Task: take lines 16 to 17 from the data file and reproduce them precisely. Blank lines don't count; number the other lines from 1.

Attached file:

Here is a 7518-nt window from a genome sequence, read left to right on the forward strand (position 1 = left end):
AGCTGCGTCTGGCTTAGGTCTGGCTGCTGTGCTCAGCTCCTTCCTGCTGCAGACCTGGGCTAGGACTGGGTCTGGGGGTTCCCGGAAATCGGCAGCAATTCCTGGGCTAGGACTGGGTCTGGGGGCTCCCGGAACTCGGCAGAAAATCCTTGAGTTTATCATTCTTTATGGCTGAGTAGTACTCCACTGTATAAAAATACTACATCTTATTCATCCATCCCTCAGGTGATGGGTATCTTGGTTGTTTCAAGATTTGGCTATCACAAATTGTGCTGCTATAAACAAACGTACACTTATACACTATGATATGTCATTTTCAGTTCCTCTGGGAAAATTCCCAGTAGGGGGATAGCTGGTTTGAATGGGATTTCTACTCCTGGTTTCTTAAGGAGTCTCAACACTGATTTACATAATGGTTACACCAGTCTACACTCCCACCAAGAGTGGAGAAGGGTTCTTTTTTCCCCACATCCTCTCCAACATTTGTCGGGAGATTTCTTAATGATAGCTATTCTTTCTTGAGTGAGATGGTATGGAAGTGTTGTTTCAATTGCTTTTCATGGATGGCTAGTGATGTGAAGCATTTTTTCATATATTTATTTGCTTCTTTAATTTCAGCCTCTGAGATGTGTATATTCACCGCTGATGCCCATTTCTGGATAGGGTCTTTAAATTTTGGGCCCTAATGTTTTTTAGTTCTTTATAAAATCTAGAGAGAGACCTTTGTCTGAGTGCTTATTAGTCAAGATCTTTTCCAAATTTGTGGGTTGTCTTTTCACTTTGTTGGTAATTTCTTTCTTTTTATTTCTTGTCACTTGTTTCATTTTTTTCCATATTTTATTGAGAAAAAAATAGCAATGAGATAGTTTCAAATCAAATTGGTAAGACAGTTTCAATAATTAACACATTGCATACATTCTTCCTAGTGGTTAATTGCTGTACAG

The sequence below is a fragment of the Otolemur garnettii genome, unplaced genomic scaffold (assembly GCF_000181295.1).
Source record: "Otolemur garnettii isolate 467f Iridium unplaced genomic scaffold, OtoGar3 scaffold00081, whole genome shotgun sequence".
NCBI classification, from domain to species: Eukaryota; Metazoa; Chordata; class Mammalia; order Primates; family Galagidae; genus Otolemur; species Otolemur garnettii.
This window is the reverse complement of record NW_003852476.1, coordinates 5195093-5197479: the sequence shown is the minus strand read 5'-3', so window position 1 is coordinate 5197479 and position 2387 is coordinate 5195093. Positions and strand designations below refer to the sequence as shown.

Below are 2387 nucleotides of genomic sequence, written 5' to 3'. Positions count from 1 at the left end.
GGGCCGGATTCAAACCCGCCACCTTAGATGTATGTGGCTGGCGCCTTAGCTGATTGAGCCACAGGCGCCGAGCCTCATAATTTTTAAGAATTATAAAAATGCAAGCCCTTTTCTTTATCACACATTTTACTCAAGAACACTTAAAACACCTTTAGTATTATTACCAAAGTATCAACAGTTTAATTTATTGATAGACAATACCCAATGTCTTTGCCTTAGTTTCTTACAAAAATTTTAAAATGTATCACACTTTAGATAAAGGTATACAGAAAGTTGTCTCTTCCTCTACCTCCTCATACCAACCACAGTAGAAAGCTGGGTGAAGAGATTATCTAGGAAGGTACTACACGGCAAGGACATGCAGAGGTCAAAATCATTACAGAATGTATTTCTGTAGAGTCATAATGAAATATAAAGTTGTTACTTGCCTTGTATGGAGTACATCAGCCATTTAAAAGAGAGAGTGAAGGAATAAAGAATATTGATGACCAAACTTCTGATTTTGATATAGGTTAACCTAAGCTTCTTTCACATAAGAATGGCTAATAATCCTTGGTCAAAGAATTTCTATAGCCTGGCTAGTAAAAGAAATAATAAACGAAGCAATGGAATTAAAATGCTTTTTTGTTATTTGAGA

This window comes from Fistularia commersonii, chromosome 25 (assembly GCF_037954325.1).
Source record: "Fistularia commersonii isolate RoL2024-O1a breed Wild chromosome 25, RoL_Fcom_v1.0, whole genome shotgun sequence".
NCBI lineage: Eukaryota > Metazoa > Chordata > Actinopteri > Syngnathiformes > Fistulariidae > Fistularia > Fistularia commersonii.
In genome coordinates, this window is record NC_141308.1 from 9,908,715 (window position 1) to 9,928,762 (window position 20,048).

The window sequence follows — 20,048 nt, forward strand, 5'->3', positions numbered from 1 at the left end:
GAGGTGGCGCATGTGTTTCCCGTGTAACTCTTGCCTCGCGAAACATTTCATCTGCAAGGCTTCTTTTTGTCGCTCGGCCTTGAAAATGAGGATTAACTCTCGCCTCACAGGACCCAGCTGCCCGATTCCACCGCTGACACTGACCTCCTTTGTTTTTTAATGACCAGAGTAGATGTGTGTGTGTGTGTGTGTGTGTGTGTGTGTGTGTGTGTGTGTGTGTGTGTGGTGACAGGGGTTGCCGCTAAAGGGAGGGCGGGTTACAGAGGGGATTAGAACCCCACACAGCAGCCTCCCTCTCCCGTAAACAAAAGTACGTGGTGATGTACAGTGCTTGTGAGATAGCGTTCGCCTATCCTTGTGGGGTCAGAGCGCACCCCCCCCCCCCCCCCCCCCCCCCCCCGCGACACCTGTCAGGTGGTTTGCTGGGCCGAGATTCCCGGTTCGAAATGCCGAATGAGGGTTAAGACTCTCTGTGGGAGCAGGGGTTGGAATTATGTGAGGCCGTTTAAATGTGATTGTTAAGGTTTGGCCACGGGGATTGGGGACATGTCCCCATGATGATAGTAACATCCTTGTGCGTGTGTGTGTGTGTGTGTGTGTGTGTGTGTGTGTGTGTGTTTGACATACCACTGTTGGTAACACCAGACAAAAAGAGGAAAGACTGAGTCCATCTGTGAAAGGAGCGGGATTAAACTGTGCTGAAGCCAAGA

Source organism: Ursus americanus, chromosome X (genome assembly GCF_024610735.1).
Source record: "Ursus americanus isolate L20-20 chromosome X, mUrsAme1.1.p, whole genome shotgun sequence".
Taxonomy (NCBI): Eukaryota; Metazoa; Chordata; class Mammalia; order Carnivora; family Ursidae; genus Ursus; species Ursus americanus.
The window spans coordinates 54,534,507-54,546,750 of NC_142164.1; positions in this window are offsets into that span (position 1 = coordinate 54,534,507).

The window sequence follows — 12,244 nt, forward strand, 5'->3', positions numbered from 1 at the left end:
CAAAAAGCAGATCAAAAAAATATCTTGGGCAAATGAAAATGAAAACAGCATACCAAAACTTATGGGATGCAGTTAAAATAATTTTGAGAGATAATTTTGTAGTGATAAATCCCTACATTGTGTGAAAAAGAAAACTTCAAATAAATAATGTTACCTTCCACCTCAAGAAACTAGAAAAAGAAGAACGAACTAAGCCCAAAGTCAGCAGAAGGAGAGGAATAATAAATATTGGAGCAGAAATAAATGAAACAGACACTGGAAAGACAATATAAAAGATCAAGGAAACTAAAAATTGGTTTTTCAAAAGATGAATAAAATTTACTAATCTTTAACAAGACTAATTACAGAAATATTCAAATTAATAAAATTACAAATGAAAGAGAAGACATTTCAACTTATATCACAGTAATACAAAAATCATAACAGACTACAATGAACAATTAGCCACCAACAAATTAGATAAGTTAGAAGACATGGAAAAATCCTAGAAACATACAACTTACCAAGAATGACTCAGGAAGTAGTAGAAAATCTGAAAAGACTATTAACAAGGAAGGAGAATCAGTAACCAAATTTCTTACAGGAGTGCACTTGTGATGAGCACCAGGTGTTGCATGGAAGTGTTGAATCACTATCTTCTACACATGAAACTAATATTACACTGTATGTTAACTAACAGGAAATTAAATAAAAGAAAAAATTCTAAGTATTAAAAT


Source record: "Ursus americanus isolate L20-20 chromosome X, mUrsAme1.1.p, whole genome shotgun sequence".
Taxonomy (NCBI): Eukaryota; Metazoa; Chordata; class Mammalia; order Carnivora; family Ursidae; genus Ursus; species Ursus americanus.